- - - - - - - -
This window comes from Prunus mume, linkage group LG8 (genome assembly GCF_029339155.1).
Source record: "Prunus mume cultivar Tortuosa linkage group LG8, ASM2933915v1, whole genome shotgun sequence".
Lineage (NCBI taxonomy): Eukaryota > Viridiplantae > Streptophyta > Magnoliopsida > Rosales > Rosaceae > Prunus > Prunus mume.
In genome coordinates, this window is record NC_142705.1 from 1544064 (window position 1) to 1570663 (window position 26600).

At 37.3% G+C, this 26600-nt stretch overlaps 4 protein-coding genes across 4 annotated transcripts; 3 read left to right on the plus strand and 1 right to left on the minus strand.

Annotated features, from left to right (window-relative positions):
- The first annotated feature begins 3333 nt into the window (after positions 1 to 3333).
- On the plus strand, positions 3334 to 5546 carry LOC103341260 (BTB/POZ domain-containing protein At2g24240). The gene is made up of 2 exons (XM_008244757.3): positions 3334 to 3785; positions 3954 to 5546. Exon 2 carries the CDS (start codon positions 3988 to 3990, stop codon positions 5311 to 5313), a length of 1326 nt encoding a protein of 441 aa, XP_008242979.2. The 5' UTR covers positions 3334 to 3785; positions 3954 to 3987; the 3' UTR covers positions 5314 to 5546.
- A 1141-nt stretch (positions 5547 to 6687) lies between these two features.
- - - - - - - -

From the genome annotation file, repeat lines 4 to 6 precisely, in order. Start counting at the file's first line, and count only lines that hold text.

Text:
In genome coordinates, this window is record NC_142705.1 from 1544064 (window position 1) to 1570663 (window position 26600).

At 37.3% G+C, this 26600-nt stretch overlaps 4 protein-coding genes across 4 annotated transcripts; 3 read left to right on the plus strand and 1 right to left on the minus strand.

Annotated features, from left to right (window-relative positions):